Some people are surprised to learn that children can be affected by hair loss. Conditions such as alopecia areata, tinea capitis, trichotillomania, traction aloepcia and telogen effluvium can affect children. Most of the very young patients in my practice have alopecia areata, an autoimmune condition which can lead to hair loss in circular patches, or total hair loss (alopecia totalis) or total body hair loss (alopecia universalis).
Children, like adults, develop strategies to cope with their hair loss. These coping strategies change as the child ages. Many children with hair loss find going back to school especially stressful. It’s a time when the coping strategies they have developed are put to the test.
Parents usually tell me if their child is having problems coping with hair loss. When I am concerned about how a child is coping I sometimes ask the child an indirect question. In the months of August and September I frequently ask:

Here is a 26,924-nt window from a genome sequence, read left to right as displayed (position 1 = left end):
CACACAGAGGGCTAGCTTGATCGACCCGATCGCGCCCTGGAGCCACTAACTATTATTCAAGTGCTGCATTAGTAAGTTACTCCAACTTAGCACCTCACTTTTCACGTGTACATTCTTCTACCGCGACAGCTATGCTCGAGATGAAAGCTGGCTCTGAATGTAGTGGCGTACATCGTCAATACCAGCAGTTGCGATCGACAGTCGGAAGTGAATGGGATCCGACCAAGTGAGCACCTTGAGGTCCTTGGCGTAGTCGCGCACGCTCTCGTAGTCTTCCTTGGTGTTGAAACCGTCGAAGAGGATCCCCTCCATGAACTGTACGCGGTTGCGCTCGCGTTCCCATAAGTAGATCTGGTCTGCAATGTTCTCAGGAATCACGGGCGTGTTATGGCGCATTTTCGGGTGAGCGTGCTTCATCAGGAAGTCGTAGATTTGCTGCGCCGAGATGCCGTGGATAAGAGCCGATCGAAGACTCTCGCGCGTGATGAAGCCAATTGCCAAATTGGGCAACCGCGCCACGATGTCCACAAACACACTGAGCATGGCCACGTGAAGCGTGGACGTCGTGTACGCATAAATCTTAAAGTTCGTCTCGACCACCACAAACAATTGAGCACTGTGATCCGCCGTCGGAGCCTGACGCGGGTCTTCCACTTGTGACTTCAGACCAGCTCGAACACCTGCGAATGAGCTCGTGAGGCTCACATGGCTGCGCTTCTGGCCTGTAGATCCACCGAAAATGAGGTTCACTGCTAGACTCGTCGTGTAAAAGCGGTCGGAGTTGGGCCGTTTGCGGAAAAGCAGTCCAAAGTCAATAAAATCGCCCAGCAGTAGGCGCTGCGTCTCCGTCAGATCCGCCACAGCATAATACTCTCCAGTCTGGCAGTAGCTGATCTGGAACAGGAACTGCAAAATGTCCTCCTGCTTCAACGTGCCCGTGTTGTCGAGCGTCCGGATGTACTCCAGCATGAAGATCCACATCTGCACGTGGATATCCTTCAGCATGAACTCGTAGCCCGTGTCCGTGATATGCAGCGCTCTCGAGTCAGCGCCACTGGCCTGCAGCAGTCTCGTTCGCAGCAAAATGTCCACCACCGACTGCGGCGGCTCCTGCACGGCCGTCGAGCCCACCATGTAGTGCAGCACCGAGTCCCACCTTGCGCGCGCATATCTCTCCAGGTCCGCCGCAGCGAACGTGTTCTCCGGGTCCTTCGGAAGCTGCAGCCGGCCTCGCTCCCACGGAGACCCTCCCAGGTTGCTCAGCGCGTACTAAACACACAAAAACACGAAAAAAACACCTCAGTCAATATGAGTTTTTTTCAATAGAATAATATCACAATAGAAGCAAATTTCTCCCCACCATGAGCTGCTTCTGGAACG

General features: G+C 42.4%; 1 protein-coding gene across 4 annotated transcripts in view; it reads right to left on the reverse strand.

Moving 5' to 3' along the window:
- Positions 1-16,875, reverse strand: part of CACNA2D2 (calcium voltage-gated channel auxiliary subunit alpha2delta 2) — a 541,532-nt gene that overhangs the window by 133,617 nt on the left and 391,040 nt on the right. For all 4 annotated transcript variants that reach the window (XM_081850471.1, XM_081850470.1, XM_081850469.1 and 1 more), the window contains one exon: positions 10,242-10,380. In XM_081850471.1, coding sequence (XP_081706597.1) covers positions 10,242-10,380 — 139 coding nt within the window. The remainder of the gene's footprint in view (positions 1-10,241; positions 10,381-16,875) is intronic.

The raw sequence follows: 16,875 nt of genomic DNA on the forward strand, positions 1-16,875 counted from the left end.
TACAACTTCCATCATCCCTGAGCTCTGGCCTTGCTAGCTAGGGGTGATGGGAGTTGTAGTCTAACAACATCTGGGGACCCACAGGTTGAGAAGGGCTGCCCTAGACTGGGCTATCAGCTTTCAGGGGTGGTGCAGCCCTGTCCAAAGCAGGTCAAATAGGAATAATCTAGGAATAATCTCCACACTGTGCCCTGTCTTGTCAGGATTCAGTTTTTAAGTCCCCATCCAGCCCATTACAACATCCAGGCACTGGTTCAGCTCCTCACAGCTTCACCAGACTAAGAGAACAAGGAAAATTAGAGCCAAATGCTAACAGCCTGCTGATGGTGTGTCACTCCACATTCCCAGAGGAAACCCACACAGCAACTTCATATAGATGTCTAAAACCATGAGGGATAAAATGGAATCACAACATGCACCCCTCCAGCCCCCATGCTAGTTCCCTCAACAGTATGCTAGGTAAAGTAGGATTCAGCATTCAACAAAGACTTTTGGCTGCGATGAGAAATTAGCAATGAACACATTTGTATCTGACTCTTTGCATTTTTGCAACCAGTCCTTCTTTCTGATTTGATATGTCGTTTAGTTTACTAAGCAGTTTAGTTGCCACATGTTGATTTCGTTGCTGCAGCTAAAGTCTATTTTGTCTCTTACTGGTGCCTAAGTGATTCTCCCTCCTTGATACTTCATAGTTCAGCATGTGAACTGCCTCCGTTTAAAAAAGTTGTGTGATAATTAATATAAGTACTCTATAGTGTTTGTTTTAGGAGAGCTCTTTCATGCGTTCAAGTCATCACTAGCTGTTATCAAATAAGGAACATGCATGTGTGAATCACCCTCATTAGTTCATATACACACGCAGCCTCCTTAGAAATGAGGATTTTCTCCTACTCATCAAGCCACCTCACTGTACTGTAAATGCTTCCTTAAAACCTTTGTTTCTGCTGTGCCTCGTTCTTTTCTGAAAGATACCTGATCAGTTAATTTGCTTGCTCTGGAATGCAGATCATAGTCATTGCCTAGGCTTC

“What would you say to another child who had hair loss and was worried about starting back up at school?”
When most children hear this question, there is a pause. Most children smile or laugh and then look at their parents. Some start their sentence only to pause for an extended period. One child had clearly thought about this in great detail and had developed some useful coping skills. The child answered:
I would tell them ... to be who you are and say what you feel, because those who mind don't matter, and those who matter don't mind.
I knew right away that these could not be the original thoughts of the child. Not the words of the parents, the grandparents, the teacher or a friend. I soon learned from the child that these were the words of Dr. Seuss. Today marks the 20th anniversary of the loss of Theodor Seuss Geisel (March 2, 1904 – September 24, 1991), better known as Dr. Seuss The words in his 46 children’s books impacted millions of children, including at least one child who used these words as a coping strategy for hair loss. Every now and then I find myself quoting Dr. Seuss when talking to children and their parents about hair loss.
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